With the SEC having generated the BCS titlist five years running, the moral of our story — if indeed morals apply in this cutthroat conference — is this: Win the league, win it all. But that mightn’t be the case come Jan. 9, 2102. (Though the championship game will be played in New Orleans, smack in the heart of SEC country.)
Oklahoma figures to start next season ranked No. 1, and that would be a departure. The past three preseason No. 1’s have hailed from guess where: Georgia in 2008, Florida in 2009, Alabama in 2010. (As we know, none finished No. 1.) Eyeballing it from this distance, the SEC would appear slightly lessened in 2011, but is the Tiffany League ever truly down?
Herewith we offer a look-ahead, the 12 programs ranked in ascending order:
12. Vanderbilt: The Commodores have a new coach. So they’ve got that going for them.
11. Kentucky: The Wildcats seemed onto something when they played Auburn close and beat South Carolina, but they lost four of their final six games. They’ll have a new quarterback in 2011, and Morgan Newton — who started the BBVA Compass Bowl because senior Mike Hartline was suspended — appears a cut below his predecessor.
10. Ole Miss: Wasn’t it only yesterday — actually, it was 2009 — that this team was hailed as a national contender? Nothing has gone right since. Gambling on quarterback Jeremiah Masoli, the defrocked Oregon Duck, enabled the Rebels to win only one SEC game, that against Kentucky. Houston Nutt’s nutty program again appears the least of the SEC West.
9. Tennessee: The Vols have found a quarterback in Tyler Bray, and his emergence enabled them to become bowl-eligible. Now the bad news: Tennessee finished 6-7 and didn’t beat anyone of consequence. Heck, it lost big to …
8. Georgia: Going on returning talent, this ranking is too low. Going on the tenuous state of the program, this ranking might be too high. Some Bulldog fans see Isaiah Crowell, the recruit from Columbus who has yet to commit, as The Next Herschel Walker. I ask: Have we learned nothing in 30 years? There was but one Herschel Walker.
7. Florida: Will Muschamp, the new head coach, is also a rookie head coach. Hiring Charlie Weis as his offensive coordinator will help, but Weis hasn’t seemed half as clever since being separated from Tom Brady. John Brantley, the quarterback of whom much was expected in 2010, is considering transferring — and even Gator backers don’t know if that would be good or bad.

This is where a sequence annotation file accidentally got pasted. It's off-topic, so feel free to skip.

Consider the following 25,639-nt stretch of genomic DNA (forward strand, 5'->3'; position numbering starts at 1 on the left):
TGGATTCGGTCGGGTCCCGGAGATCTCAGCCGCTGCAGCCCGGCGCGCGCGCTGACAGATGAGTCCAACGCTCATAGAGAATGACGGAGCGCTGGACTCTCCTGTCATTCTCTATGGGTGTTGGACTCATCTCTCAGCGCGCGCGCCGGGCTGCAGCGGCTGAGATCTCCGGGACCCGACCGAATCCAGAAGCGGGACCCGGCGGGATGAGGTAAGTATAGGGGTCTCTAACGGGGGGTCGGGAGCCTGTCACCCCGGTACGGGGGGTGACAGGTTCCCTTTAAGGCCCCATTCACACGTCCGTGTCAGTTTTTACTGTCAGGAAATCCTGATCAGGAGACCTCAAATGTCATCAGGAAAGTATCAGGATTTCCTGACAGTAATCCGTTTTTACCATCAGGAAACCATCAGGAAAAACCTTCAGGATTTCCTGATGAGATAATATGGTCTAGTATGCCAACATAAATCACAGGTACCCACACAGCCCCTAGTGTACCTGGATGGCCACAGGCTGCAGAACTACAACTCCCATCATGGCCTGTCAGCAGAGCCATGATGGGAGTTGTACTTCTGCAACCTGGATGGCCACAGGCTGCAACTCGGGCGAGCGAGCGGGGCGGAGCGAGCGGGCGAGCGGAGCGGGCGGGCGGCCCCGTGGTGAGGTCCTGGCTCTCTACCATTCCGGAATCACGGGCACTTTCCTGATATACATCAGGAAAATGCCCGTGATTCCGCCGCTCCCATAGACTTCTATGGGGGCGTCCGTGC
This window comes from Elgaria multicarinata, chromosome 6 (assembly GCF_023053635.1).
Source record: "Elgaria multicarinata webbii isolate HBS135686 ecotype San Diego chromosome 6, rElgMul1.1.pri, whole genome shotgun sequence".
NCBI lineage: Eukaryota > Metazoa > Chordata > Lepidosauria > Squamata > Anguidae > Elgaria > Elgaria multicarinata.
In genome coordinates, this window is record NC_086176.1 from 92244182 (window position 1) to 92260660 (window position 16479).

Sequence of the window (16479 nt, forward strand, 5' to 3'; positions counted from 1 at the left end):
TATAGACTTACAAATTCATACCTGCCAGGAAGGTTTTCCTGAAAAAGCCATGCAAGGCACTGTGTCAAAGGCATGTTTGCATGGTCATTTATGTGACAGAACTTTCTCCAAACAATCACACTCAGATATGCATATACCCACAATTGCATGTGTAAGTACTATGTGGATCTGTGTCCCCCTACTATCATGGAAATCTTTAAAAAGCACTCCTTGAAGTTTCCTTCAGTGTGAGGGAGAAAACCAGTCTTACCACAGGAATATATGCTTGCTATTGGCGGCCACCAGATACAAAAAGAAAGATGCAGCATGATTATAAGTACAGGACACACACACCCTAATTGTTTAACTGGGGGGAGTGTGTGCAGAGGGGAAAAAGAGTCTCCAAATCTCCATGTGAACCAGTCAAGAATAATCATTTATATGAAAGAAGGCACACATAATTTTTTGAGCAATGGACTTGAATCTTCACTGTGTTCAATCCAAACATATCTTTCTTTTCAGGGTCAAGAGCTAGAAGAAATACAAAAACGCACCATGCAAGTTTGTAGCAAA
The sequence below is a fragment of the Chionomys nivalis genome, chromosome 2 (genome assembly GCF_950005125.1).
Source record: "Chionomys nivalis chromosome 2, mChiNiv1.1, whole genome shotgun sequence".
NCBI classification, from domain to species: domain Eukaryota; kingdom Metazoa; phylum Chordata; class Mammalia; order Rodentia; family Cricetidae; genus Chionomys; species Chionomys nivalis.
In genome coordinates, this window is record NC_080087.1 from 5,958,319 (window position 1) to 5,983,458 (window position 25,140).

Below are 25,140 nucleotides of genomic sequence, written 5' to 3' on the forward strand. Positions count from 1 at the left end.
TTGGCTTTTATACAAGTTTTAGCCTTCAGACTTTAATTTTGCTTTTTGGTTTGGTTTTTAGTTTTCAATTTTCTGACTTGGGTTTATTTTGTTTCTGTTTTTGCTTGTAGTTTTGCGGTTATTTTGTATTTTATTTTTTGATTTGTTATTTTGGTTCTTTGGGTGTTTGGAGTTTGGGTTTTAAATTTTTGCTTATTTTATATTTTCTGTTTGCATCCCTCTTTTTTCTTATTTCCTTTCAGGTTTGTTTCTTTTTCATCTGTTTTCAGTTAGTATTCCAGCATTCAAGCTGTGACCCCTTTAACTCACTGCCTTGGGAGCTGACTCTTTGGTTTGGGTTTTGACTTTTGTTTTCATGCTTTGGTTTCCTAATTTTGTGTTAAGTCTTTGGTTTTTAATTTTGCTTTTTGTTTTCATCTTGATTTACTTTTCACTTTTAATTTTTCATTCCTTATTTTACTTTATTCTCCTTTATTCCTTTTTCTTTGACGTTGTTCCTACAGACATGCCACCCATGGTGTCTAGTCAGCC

6. Auburn: The national champs will surely lose quarterback Cam Newton and defensive destroyer Nick Fairley to the NFL, and they weren’t just the two best players on their team — they were the two best players in the country. And that’s how it works in the better half of this conference: You can go from No. 1 in the land to No. 5 in the SEC West in the wink of an eye.
5. Mississippi State: The temptation is to put the Bulldogs a notch higher, but two factors mitigate: State lost defensive Manny Diaz to Texas, and the sneak-up factor from 2010 will be gone. Still, if the Bulldogs can win at Auburn on Sept. 10, they’ll face LSU in Starkville on a Thursday night in a cowbell-clamorous game that could propel them into the Top 10.
4. Arkansas: The Razorbacks will take a slight step backward — they reached the Sugar Bowl in Year 3 under Bobby Petrino — only because they’re losing quarterback Ryan Mallett to the NFL draft. But Tyler Wilson seems an able replacement, and Petrino can coach quarterbacks. The downside: Hogs must face Alabama and LSU on the road.
3. South Carolina: The Gamecocks achieved their forever-awaited breakthrough by winning the SEC East. They then lost twice in the Georgia Dome by an aggregate 48 points. The key offensive players return, and Carolina hopes Jadeveon Clowney, the in-state product considered the nation’s No. 1 recruit, will take his talents to Columbia and do for the defense as tailback Marcus Lattimore did for the offense.
2. Alabama: Talent-wise, this is the SEC’s deepest program. But losing three key offensive players — quarterback Greg McElroy, tailback Mark Ingram and wideout Julio Jones — has to have some effect. Doesn’t it?
1. LSU: The SEC West will hinge the Tigers’ Nov. 5 game against Alabama, which will be staged in Tuscaloosa. But LSU, which has struggled for three seasons to find a quarterback, might have two: Jordan Jefferson has begun to settle, and Zach Mettenberger, dismissed from Georgia’s program after his arrest, might wind up starting. And there’s precedent for an SEC champion being quarterbacked by a Georgia native who began at one league program but flourished at another: Cam Newton of Atlanta did it in 2010; might it Mettenberger of Watkinsville in 2011?
By Mark Bradley